Python parsing iTunes XML/COM

william tanksley wtanksleyjr at
Thu Jul 31 15:44:57 CEST 2008

Stefan Behnel <stefan... at> wrote:
> william tanksley wrote:
> > Okay, my answer is that ElementTree (in Python 2.5) is simply
> > deranged when it comes to Unicode. It assumes everything's ASCII.

> It does not "assume" that. It *requires* byte strings to be ASCII.

You can't encode Unicode into an ASCII string. (Well, except using
UTF-7.) Bad requirement.

> If it
> didn't enforce that, how could it possibly know what encoding they were using,
> i.e. what they were supposed to mean at all? Read the Python Zen, in the face
> of ambiguity, ElementTree refuses the temptation to guess. Python 2.x does
> exactly the same thing when it comes to implicit conversion between encoded
> strings and Unicode strings.

An XML file that begins with the string <?xml encoding="utf-8"?> is
NOT ascii. You don't have to guess what encoding it's in. It's UTF-8.
If you error out when you hit an 8-bit character, you're not going to
be able to process that file. I'm completely lost on why you're
claiming otherwise.

Furthermore, when ElementTree returns (from one of its .text elements)
a string-of-bytes instead of a decoded Unicode string, it doesn't
merely "resist the temptation to guess"; instead, it forces ME to
guess. I've now had to hardcode "utf-8" into my program, when IT just
bypassed and ignored an explicit instruction to use UTF-8. I hope and
assume that iTunes will never switch from UTF-8 to UTF-32 -- if it
does, my code breaks, and I'll probably have to switch away from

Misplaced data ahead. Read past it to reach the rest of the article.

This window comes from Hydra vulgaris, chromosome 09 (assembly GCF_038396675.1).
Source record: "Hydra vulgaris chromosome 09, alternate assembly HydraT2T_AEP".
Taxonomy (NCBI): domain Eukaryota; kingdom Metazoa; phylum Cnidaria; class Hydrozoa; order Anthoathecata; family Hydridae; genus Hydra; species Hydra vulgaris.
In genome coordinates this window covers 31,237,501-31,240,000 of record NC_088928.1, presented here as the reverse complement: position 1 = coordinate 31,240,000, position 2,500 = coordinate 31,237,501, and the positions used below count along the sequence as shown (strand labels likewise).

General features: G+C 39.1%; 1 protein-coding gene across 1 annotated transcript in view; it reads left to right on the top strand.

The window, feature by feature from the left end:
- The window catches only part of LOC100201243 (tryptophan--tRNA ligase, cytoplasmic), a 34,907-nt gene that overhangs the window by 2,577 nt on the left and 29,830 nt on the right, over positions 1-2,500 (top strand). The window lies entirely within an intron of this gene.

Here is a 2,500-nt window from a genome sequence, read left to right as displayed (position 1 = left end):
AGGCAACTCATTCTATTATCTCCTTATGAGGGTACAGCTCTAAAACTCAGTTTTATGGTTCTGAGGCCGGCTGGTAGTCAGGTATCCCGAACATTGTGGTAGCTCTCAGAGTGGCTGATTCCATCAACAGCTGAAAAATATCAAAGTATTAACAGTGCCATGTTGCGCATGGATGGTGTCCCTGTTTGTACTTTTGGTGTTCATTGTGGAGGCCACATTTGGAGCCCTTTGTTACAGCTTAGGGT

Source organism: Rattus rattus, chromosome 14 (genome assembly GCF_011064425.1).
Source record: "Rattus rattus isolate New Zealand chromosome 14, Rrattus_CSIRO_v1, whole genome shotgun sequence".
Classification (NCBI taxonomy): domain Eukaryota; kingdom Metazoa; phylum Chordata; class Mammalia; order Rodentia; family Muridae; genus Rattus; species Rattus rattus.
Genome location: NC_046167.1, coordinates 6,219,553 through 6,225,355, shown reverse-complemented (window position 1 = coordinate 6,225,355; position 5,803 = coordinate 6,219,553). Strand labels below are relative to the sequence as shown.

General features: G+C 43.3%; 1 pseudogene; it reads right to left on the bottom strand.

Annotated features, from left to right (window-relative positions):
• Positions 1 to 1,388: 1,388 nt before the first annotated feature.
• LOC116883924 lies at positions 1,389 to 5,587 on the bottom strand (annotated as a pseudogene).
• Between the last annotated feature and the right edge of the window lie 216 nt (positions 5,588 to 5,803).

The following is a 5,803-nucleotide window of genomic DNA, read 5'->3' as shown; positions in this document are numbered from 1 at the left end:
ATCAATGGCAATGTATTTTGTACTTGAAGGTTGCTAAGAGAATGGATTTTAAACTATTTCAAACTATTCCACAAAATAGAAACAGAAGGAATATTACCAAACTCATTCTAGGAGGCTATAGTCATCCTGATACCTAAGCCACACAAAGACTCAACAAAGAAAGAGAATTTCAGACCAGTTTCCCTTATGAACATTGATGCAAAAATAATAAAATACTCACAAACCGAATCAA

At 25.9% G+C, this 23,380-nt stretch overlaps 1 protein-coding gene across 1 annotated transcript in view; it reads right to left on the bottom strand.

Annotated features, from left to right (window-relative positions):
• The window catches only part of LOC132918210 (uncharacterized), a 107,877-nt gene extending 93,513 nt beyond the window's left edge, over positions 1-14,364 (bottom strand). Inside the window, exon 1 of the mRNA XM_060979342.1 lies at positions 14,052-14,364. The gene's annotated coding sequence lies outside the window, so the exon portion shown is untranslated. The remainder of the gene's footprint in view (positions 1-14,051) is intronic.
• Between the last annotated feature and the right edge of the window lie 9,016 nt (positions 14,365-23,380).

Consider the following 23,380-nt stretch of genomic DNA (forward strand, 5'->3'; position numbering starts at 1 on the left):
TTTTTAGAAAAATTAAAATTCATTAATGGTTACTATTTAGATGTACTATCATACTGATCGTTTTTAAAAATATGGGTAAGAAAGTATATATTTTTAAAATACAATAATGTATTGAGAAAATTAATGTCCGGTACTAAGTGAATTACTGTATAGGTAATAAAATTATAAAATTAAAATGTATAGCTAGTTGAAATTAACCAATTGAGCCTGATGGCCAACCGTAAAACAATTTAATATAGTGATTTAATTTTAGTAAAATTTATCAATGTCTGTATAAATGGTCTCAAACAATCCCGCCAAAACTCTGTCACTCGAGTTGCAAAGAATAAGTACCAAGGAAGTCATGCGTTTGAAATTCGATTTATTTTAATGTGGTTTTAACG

ElementTree (I guess that since it requires ASCII it won't even
pretend to handle more than 8 bits per character).

> If you want to pass plain ASCII strings, you can either pass a byte string or
> a Unicode string (that's a plain convenience feature). If you want to pass
> anything that's not ASCII, you *must* pass a Unicode string.

I don't care about strings. I've never passed ElementTree a string.
I'm using a file, a file that's correctly encoded as UTF-8, and it
returns some text elements that are raw bytes (undecoded). I have to
manually decode them.

> > Reference:

> > (Note that the lxml version also doesn't handle Unicode correctly; it
> > errors when XML declares its encoding.)

> It definitely does "handle Unicode correctly".

Actually, this is my bad -- I misread the webpage. lxml appears to
handle unicode strings with a declared encoding correctly: it errors
out. That's quite reasonable when confronted with a contradiction.
According to that page, however, the standard ElementTree library
doesn't work that way -- it simply assumes that byte strings are

I'm going to back down on this one, though. I realize that this is a
single paragraph on a third-party website, and it's not really trying
to document the official ElementTree (it's trying to document its own
version, lxml). So it might not be correct, or it might be overly
ambiguous. It might also be talking ONLY about strings, to the
exclusion of file input. I don't know, and I don't have the energy to
debug it, especially since I can't "fix" anything about it even if
something was wrong :-).

So I revert to my former position: I don't know why those two lines
have to be in that order for my code to work correctly; I don't even
know why the "encode" line has to be there at all. When I was using
the old Python XML library, I didn't have to worry about encoding or
decoding; everything just worked. I really prefer ElementTree, and I'm
glad I upgraded, but it really looks like encoding is a problem.

> Let me guess, you tried passing
> XML as a Unicode string into the parser, and your XML declared itself as
> having a byte encoding (<?xml encoding="..."?>). How can that *not* be an error?

I thought you just said "resist the temptation to guess"? I didn't
pass a string. I passed a file. It didn't error out; instead, it
produced bytestring-encoded output (not Unicode).

> Stefan


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